An Indian summer on our riverbanks …

One of my favourite places in County Durham is, paradoxically, also one of the most polluted.   When I first visited, over thirty years ago, the stretch of the River Team pictured below was heavily polluted from several sources, including sewage works, abandoned coal mines and a large battery factory, just a couple of kilometres upstream. The latter made the river an ideal open-air laboratory for work that we were doing at the time on the effect of heavy metals.   The River Team, like many other rivers in this part of County Durham, flowed through a gorge incised into the landscape. The steep slopes of the gorge made agriculture and settlement impractical so locations such as this are blessed by beautiful wooded valleys (the incised meander at Durham City is the most famous example of these – see “The River Wear in summer”).

Causey_Arch_July2014

Causey Arch crossing the River Team in County Durham, July 2014.

Causey Arch, the bridge in my picture dates from 1726 and is the oldest surviving single-arched railway bridge in the world and is a reminder of the region’s industrial heritage. George Stephenson is a local lad and the Stockton and Darlington Railway, the first public railway to use steam locomotives, is just 50 km to the south. So do not be deceived by the idyllic view of the wooded gorge around Causey Arch: the surrounding area has a high population density and a long history of water-polluting industries.

Although the battery factory that polluted the river in the 1970s and 80s has now closed, the river is still heavily polluted, particularly from a sewage works about a kilometre upstream from where this photograph was taken.   There has, however, been one other change since my first visits in the early 1980s: the banks of the river are now thick with the pink-flowered plants of Himalayan Balsam, Impatiens glandulifera.   The riverbanks do not just look different, they are also heavy with Himalayan Balsam’s sweet, pungent odour.  Ironically, these changes have taken place as the water quality itself has gradually improved.

As the name suggests, Himalayan balsam is not a native plant; it was introduced here in the 19th century for its attractive pink flowers but has escaped from gardens to become a nuisance over much of the country.   You can read more about this in Heather’s blog, written in preparation for her trip to the Himalayas later this year.   She refers back to Frank Smythe’s classic book “Valley of Flowers” in which he notes that, even in the Himalayas, this plant is often a nuisance weed.

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Himalayan balsam, Impatiens glandulifera, growing at Causey Arch, County Durham, July 2014.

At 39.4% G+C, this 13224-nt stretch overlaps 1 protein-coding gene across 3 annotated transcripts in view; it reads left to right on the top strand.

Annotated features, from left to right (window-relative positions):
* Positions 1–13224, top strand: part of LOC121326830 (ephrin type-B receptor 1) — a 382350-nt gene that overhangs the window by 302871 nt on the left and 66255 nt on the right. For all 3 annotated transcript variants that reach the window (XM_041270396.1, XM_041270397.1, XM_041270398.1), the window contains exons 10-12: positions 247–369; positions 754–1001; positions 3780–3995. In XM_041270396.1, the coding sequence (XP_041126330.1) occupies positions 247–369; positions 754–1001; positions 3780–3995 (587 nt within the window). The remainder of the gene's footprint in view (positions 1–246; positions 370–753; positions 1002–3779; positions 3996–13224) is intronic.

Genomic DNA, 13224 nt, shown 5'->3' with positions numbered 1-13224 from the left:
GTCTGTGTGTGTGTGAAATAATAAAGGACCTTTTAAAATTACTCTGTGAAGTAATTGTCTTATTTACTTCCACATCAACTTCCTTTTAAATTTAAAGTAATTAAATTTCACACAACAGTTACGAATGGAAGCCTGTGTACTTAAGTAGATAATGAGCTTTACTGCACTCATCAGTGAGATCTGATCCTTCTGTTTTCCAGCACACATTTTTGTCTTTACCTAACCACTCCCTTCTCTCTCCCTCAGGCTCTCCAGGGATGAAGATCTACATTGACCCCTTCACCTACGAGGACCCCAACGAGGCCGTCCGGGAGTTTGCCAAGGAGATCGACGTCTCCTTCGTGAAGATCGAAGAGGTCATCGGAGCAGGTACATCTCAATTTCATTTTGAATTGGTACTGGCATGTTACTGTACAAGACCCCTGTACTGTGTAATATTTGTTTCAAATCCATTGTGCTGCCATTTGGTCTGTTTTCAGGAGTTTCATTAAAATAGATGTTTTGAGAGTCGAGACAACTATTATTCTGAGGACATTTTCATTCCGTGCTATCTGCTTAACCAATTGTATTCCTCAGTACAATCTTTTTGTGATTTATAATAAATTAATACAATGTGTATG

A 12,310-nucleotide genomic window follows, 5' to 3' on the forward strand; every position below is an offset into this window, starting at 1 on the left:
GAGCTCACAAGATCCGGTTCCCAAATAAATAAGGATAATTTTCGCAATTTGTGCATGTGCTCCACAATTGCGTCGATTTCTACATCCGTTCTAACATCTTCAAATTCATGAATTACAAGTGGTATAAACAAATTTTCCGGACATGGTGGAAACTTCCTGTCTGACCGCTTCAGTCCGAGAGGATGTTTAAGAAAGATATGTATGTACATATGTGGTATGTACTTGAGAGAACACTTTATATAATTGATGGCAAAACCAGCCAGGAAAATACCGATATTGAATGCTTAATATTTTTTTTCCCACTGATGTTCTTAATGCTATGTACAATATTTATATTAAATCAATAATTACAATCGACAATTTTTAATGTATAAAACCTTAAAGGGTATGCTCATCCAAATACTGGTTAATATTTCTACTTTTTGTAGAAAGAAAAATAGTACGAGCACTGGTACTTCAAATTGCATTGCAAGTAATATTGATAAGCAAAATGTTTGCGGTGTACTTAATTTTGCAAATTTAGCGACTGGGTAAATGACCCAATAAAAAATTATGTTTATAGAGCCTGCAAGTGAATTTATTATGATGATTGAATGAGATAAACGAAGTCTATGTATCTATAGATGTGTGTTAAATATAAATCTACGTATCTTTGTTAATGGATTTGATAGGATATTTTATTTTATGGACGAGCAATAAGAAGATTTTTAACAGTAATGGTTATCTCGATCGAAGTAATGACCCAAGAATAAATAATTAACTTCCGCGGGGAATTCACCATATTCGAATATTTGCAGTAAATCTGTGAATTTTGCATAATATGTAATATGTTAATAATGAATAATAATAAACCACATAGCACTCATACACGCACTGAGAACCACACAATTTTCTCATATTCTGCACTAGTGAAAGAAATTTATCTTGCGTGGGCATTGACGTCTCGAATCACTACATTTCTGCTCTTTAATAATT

My own private gripe with Himalayan balsam is that the tall plants grow just far enough apart to allow nettles to thrive in the gaps. I’ve struggled to get into rivers to collect my samples several times this year already and suffered multiple stings as a result.   I have slowly realised that my chest waders, though very hot to wear on a sunny day, are much preferable to bare legs.

Postscript

There is more about invasive plants in the Plant Invaders episode of Plants: from Roots to Riches on the BBC iPlayer. Curiously, Himalayan balsam is not mentioned in this programme but it is worth a listen nonetheless.

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A journey down Memory Lane

On the way back from Latitude I called in to see my daughter’s new flat in Lincoln and realised that it was just a couple of hundred metres from a rather ghastly 1970s monstrosity of a building that played a small but significant role in my professional life.   In its current guise Aqua House, Lincoln is occupied by Anglian Water but back in 1991 it was the local office of the National Rivers Authority (NRA), the predecessor to the Environment Agency.

I had just returned from two years teaching at a university in Nigeria to take up a National Rivers Authority fellowship at the University of Durham.   During my time in Nigeria, I had known several development professionals and they were always emphasising the importance of consulting the beneficiaries in order to tailor aid and development programmes to their needs rather than imposing well-meaning “solutions” conceived by “experts”.   The key phrase was “bottom up”; “top down” was virtually an insult.

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Aqua House, Lincoln. The River Witham is on the right hand side of the picture.